Next year’s Republican gubernatorial primary election may come down to what Idahoans think about state government in general.
Boise developer Tommy Ahlquist, one of three Republicans vying for the GOP nomination, would be fine with voters thinking that state government is a black hole for taxpayer dollars and “establishment” politicians are a bunch of liberal-minded nincompoops. He’s telling us that he will trim $100 million in wasteful spending, and do it within his first 100 days of taking office.
The co-chairs of the Joint Finance-Appropriations Committee – Sen. Shawn Keough of Sandpoint and Rep. Maxine Bell of Rupert – are not impressed with Ahlquist’s campaign promise.
“As an intelligent voter who happens to know a little bit about this budget, I think it’s campaign rhetoric,” Keough said. “That’s sad, because I think this particular candidate is smarter than that.”
Bell, who has spent most of her 29-year career on the budget-writing committee, said education would take a big hit under Ahlquist’s plan.
“You can’t cut that amount without going into education, which represents about 48 percent of the budget,” Bell said. “So, if you’re cutting $100 million from the budget, then you’re taking $48 million from K-12.”
Not surprisingly, Ahlquist has a different perspective than the JFAC co-chairs – and one you might expect to see from a business board room. “We are talking about $100 million of a $3.5 billion budget, which is around only 3 percent of the total budget,” he says.
Ahlquist told the Associated Press that state government should run more efficiently without wasteful spending. “If you don’t have the culture of excellence where you demand excellence, mediocrity seeps in.”
Logistically, getting a $100 million cut in his first 100 days is the easy part. He could propose it in January, the Legislature would approve it three months later, and his campaign promise would be kept. The tough part would be getting this by skeptical legislators. Keough and Bell and the rest of JFAC generally have been supportive of Gov. Butch Otter’s budgets over his three terms in office – through good times and bad. The co-chairs think the budget overall is practical and conservative.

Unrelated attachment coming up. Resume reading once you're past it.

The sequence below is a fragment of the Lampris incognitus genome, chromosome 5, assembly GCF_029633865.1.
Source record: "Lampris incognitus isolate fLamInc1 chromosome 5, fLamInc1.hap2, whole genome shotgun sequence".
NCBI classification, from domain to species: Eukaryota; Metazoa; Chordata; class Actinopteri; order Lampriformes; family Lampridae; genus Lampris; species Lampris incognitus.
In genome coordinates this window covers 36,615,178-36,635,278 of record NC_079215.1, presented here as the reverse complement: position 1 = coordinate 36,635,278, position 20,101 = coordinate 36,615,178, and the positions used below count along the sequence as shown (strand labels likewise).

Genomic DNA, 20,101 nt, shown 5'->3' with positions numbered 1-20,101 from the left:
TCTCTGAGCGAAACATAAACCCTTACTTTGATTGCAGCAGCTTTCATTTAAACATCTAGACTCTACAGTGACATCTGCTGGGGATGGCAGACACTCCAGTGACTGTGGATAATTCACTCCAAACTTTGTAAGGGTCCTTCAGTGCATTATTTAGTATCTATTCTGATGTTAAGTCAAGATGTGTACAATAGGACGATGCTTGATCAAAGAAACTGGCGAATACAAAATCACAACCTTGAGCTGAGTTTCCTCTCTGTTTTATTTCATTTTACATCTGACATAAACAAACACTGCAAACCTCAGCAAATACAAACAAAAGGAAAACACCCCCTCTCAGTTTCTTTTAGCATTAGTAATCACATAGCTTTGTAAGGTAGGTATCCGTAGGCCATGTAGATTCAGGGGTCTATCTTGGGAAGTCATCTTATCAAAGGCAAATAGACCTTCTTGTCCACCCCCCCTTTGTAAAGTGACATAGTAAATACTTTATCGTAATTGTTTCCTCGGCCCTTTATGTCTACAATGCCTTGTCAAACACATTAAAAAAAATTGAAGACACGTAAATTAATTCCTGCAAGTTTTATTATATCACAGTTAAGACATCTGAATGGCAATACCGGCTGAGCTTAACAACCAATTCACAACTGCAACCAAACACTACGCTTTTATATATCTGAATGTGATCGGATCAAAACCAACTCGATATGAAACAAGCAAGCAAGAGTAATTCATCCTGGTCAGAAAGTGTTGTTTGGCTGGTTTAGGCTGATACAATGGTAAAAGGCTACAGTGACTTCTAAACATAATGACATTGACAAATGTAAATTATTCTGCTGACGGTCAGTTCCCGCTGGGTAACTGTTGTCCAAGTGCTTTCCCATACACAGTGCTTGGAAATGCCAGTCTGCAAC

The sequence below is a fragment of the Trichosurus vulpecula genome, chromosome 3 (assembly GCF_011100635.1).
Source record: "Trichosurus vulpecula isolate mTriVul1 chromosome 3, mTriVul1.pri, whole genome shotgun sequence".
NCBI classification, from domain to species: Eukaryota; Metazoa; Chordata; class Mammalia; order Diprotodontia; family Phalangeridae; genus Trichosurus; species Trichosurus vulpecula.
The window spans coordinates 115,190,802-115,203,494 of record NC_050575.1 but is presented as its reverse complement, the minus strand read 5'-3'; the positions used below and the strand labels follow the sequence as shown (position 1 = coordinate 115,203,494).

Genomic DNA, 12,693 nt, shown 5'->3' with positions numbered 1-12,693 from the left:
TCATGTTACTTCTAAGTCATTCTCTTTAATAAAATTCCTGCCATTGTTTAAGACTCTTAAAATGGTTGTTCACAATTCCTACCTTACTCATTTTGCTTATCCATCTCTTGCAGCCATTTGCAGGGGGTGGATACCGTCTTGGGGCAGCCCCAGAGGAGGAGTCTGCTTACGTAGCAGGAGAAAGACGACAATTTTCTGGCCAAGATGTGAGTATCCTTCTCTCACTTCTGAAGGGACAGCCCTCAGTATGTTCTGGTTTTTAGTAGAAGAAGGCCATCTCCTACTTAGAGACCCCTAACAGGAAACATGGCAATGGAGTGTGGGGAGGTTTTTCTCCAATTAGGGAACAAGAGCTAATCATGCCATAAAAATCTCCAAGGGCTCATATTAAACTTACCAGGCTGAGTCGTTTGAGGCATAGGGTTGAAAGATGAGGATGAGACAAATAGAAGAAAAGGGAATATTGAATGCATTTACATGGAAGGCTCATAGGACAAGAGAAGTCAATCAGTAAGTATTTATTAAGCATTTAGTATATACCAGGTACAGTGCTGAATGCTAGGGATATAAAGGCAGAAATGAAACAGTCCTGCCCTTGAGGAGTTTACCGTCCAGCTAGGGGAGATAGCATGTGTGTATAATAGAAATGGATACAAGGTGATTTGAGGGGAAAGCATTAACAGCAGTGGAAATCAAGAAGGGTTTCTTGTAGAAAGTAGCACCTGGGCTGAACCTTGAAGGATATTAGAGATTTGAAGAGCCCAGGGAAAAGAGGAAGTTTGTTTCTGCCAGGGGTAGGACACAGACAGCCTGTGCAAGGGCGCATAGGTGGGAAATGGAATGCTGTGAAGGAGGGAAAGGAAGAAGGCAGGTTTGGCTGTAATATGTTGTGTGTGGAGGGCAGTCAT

“There is a certain level of services that Idahoans expect from their state government,” Keough said. “Even the most conservative Idahoan will at some point demand a service from their state government and expect that it will be delivered.”
Bell says that because Idaho is a poor state financially, legislators on her committee end up saying “no” to a lot of sound budget requests. During the economic downturn within the last decade, she said, legislators did everything they could to keep the schools open and prisons operating. Meanwhile, the state fell behind in other areas, including infrastructural needs.
“Is there $100 million in waste? I’d like to think not. Every year, the budget is gone through with a fine-tooth comb. Through the years, this governor has exercised zero-based budgeting with the agencies. It’s my experience that the money we’re spending is needed,” she said.
“If you talk with parents of fourth-graders, I don’t think they will say that the K-12 budget is liberal,” Bell said. “Talk to the people who are lined up to learn skills needed for the new jobs and are waiting for the chance to improve their technical skills. I don’t think they will tell you that the budget is liberal. If you talk with a state policeman, he would feel a lot better if he could keep troopers on the highways from midnight to 4 a.m., and we can’t do that now.”
Ahlquist has identified three areas that are prime for cutting – shifting the state employee health insurance plan to self-funding, consolidating and competitively bidding state broadband services and pressing for more competition to find savings on state infrastructure investments.
“Just on the self-funding state employee insurance alone … the change could save the state $60.6 million over the first three years, and then $16 million annually thereafter,” Ahlquist said. “Many more examples will be found with a fresh approach and new ideas.”
He could face some difficulties selling those “new ideas” to lawmakers, who often are locked into “old ways” of doing things. But at the moment, Ahlquist has other challenges – the first of which is getting elected.